By ruling in favor of three Cincinnati property owners who refused to be bought out for an upscale $125 million development, a politically aware Ohio Supreme Court has emerged in the forefront of a national backlash against the concept of eminent domain.
Fortunately, the court's unanimous decision keeps eminent domain alive in Ohio as an important tool of last resort for aging cities to use in revitalization efforts, as Toledo did in taking property for construction of the Jeep North auto plant in 1998.
Despite the populist appeal inherent in the decision, we continue to believe that eminent domain is fair and proper if used sparingly and only when owners of property are justly compensated, as specified in the U.S. Constitution.
Ruling in the case of a development in Norwood, an enclave of 22,000 surrounded by the city of Cincinnati, the court issued an unmistakable retort to a 2005 U.S. Supreme Court ruling that upheld government power to seize property solely for private economic development purposes. In that 5-4 decision, the nation's highest court left states the leeway to set limits, and the Ohio court responded by summarily reversing a half-century of state law.
Halting use of eminent domain has become a cause celebre for conservatives, especially in the year since the U.S. Supreme Court decision in its now-famous case, Kelo vs. New London, out of Connecticut. That ruling raised protests from property rights advocates, whose howls changed to cheers after Wednesday's ruling in Ohio.
"A smashing victory for property owners, and for common sense," was the verdict from the conservative Weekly Standard. Ken Blackwell, Republican candidate for governor, quickly praised the decision.
Ironically, the Republican-dominated state court - six GOP justices and one lone Democrat - has weakened what once was an article of faith among champions of the exercise of government power to aid private enterprise.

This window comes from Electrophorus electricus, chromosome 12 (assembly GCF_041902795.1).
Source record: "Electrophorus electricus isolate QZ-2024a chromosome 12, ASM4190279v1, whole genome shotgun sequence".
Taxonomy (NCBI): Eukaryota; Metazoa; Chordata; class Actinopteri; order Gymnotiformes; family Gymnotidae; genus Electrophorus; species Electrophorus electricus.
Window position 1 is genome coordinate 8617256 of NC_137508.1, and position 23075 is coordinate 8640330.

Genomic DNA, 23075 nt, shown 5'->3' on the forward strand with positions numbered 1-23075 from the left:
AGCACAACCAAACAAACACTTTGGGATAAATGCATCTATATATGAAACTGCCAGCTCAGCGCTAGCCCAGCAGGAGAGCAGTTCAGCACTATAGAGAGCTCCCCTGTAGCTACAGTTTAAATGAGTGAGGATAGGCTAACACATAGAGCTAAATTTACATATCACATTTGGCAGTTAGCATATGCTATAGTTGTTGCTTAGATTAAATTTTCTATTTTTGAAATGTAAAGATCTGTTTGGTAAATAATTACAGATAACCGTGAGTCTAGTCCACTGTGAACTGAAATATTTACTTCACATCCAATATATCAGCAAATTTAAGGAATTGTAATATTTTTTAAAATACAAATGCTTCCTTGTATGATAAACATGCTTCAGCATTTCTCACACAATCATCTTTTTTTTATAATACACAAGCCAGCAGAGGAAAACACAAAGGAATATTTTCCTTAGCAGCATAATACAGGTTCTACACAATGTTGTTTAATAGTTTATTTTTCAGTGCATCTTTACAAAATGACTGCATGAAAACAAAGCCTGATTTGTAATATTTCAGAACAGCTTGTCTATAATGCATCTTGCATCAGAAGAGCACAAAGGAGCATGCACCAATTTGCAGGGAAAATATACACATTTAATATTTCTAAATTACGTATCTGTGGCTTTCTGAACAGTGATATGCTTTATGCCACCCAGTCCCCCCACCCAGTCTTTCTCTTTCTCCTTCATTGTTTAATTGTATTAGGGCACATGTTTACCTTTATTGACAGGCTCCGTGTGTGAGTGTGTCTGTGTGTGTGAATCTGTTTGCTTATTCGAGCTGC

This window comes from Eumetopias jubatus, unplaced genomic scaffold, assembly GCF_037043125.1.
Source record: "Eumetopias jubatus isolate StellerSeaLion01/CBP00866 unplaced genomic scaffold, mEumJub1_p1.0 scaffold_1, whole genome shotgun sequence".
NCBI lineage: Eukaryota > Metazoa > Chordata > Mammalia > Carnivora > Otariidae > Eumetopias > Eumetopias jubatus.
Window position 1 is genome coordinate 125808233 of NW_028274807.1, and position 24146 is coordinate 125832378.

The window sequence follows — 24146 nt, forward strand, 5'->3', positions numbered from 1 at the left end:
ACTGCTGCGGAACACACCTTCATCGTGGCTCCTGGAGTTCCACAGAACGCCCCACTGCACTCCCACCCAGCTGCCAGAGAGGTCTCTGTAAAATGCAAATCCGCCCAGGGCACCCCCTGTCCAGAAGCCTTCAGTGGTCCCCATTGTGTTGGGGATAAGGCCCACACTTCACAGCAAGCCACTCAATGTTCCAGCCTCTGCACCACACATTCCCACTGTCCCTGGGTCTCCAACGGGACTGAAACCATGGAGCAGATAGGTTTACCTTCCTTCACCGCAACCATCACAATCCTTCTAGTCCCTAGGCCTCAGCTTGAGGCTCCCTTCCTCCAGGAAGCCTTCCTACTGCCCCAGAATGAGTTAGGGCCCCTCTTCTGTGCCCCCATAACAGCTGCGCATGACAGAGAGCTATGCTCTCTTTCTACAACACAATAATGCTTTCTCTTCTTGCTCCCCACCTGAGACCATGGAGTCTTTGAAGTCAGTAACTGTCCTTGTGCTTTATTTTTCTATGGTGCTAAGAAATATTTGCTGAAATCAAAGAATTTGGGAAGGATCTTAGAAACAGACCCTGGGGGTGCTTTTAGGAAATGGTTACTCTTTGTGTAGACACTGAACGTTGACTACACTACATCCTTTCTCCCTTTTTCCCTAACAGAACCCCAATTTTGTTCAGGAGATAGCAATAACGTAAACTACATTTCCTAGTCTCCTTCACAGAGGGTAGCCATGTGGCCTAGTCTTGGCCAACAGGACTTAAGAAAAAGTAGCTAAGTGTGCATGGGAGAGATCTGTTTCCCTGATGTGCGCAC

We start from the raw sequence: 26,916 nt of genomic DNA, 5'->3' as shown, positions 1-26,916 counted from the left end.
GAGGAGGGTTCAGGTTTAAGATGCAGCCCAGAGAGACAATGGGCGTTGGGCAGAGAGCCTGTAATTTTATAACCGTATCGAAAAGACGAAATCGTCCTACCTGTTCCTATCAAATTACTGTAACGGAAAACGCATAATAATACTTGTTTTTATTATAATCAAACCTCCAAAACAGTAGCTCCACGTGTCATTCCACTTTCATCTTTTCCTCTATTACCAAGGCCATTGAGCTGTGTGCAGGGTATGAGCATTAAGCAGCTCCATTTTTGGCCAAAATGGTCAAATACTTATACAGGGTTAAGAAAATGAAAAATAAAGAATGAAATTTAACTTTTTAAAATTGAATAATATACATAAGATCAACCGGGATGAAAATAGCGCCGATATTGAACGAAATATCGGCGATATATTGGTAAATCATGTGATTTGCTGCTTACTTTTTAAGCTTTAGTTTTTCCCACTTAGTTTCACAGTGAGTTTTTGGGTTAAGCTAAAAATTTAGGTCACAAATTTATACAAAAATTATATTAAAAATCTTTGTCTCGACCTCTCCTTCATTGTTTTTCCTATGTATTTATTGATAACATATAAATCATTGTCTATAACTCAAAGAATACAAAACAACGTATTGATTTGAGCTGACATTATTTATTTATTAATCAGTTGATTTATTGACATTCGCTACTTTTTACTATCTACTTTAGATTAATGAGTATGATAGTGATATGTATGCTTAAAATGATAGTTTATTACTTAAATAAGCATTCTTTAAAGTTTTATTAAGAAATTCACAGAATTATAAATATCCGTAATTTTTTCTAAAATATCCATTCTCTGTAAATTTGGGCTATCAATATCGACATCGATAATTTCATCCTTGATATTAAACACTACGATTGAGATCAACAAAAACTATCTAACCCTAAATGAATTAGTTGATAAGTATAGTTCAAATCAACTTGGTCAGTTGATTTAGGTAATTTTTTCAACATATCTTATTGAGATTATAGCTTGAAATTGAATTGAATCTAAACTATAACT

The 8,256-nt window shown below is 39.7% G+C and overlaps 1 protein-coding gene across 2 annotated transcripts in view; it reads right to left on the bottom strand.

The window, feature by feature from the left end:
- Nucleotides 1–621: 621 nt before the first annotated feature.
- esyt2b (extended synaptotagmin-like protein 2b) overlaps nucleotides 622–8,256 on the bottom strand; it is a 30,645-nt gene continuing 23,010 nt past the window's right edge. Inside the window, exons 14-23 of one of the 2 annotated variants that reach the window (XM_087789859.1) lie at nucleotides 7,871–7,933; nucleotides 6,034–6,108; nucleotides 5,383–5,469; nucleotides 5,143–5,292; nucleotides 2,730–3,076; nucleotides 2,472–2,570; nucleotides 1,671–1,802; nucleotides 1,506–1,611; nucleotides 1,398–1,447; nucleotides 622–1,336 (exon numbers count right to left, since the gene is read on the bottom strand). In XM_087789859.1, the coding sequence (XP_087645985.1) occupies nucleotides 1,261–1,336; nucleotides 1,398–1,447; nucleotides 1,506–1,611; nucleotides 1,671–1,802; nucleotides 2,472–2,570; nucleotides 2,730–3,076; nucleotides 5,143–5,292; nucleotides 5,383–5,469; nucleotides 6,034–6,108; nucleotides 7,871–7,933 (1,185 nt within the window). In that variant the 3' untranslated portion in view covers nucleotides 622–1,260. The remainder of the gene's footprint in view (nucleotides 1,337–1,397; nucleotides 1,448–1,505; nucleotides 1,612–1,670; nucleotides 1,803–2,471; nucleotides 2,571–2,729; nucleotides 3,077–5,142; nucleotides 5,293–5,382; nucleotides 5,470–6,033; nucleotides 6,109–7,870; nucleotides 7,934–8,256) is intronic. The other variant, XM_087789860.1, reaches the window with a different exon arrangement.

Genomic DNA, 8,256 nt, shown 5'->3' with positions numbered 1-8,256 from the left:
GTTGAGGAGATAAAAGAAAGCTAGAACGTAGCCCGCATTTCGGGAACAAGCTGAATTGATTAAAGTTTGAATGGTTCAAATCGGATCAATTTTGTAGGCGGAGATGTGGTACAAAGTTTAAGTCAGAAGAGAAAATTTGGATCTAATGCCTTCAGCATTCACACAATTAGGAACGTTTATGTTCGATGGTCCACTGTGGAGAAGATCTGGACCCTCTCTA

In the Norwood case, the developer was able to buy 66 of 69 parcels of property they sought in an older neighborhood to install a mix of offices, condominiums, and shops like Crate and Barrel. The development was expected to generate $2 million a year in tax revenue.
Owners of a duplex and two homes resisted the buyout and filed a lawsuit, even though the compensation they were offered was generous - three times the appraised value of their properties.
Norwood's mistake appears to have been to declare the ordinary middle-class neighborhood a "deteriorating" area rather than the more severe term "blighted" that was used to justify eminent domain in the Jeep case.
The court held the weaker standard to be unconstitutionally vague, and mandated, not unreasonably, that future attempts at eminent domain undergo "heightened scrutiny."
Still, the decision was striking for its populist tone and thinly disguised slap at the specter of greedy, heartless developers.
Justice Maureen O'Connor, who wrote the majority decision, spared little emotion: "For the individual property owner, the [eminent domain] appropriation is not simply the seizure of a house. It is the taking of a home - the place where ancestors toiled, where families were raised, where memories were made."
It isn't the first time that the law and popular sentiment have converged in a just court decision, although we can't help but believe the court's big-business backers are anything but keenly disappointed.
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